On America

Monday Musings for Monday February 24, 2014

Volume 4. No. 8/164

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A Wake Up Call to America

By: Assad Meymandi, MD, PhD, DLFAPA*

With the election cycle forthcoming, here are some reflections about our beloved country, America, originally designed to be a Republic, now seemingly leap-fogging toward socialism. Yes, our beloved country is going through a difficult time. We are stuck in two major wars sinking billions of dollars every week in black hole that sees no end. The economy is in a shambles. Many respected (and one-handed) economists who have opinions without inserting “…and on the other hand…” think that we are going through a double depression/recession- the “W” curve. Even Time magazine printed a cover story on George Washington with a black eye, his right eye. In ritual Masonry (our Founding Father was a Mason) this portend grave importance. Are we indeed that bad off?  I think not. I have a different view of America.

Eric Sevareid, one of the most respected commentators and sages of 1950s and 60s television, when the monster box had some redeeming features, said that if you open up the gates of all countries in the world and allow people to go where they please, they would choose the United States and Germany. Things have changed very little since the 1950s. People from all over the world want to come to America. The tsunami of immigrants, while horrifying and threatening, also points out the desirability of American citizenship. America, in spite of all the bad press, declining dollar, and looming financial depression, remains a bright beacon for liberty lovers and freedom seekers. Also, America’s strong, diversified, and vast economy provides possibilities, promises, and opportunities for self fulfillment to those who pursue them. A friend who recently visited Mexico told me that in some villages and small towns, there are no men, only women and children. Their men continue to come to America, to work and send money home, even though the trend is changing with the downturn of the economy.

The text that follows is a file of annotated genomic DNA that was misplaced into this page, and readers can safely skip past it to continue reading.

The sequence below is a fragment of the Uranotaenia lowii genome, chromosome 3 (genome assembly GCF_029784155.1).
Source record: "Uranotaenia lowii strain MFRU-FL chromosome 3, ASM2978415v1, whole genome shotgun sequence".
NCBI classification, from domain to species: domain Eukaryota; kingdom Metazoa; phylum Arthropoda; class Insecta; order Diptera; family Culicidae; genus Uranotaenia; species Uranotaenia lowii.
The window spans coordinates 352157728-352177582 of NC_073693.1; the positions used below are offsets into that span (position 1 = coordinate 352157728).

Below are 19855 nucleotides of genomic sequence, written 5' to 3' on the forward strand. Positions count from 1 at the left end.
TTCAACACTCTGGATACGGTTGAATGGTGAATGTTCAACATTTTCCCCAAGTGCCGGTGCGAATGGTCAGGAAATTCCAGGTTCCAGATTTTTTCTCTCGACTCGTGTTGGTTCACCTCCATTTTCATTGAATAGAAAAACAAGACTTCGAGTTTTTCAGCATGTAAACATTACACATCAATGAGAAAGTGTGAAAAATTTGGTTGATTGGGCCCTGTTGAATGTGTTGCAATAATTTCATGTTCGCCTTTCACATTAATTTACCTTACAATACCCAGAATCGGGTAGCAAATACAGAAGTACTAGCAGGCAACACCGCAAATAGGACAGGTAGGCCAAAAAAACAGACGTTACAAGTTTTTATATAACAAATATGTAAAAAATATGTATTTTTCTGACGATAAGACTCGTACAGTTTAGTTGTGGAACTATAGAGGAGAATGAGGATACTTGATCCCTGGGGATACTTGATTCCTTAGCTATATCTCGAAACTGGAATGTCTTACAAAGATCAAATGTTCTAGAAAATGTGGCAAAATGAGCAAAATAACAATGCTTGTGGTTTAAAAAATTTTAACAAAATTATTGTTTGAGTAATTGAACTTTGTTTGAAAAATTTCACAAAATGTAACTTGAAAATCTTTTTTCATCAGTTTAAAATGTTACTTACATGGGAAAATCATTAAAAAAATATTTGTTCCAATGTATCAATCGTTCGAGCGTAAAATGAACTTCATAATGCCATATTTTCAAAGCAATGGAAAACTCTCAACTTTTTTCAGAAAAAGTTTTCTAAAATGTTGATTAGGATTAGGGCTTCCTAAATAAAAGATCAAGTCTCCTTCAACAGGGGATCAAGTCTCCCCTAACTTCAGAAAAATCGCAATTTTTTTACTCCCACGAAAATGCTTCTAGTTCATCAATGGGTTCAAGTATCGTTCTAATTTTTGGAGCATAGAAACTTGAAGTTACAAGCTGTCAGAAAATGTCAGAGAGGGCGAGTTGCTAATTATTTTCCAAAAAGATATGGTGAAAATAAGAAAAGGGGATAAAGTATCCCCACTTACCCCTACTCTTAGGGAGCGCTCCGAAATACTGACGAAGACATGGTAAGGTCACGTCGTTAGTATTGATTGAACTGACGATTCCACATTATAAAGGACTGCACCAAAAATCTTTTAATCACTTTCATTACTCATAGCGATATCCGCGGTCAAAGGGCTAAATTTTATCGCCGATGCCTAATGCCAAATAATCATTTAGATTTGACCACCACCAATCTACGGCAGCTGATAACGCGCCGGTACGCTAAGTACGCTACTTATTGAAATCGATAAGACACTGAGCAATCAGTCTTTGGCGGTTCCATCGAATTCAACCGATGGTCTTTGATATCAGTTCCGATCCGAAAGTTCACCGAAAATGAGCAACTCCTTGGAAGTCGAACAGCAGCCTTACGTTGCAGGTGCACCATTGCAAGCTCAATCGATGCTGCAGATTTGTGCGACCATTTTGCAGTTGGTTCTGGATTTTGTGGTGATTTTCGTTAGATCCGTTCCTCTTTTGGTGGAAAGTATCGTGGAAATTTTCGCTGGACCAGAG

America is decent because, unlike Pax Romana that conquered, destroyed, and gorged smaller nations in an unprecedented manner in the history of Neolithic man, America uses its power to bring justice, democracy, and equality to mankind. What other country on earth would change from bigotry and prejudice prevalent in the 1950s to having a woman and a black man as front runners of a major political party, and a black man for President? Where else on earth does a country offer its immigrant citizens the opportunity to meet their maximum potential educationally, spiritually, socially, financially, and emotionally? It is astonishing to see the son of an immigrant Kenyan as a United States Senator and now President? This is an unparalleled attribute of America, a nation of immigrants that is nowadays so undeservedly maligned. Looking at the election of a president in Kenya where opponents fight with bullets killing and stranding thousands of innocent citizens should give us reason to be grateful for our system of debate and ballot over guns and bullets. America’s supremacy of “the rule of law” is the envy of the world.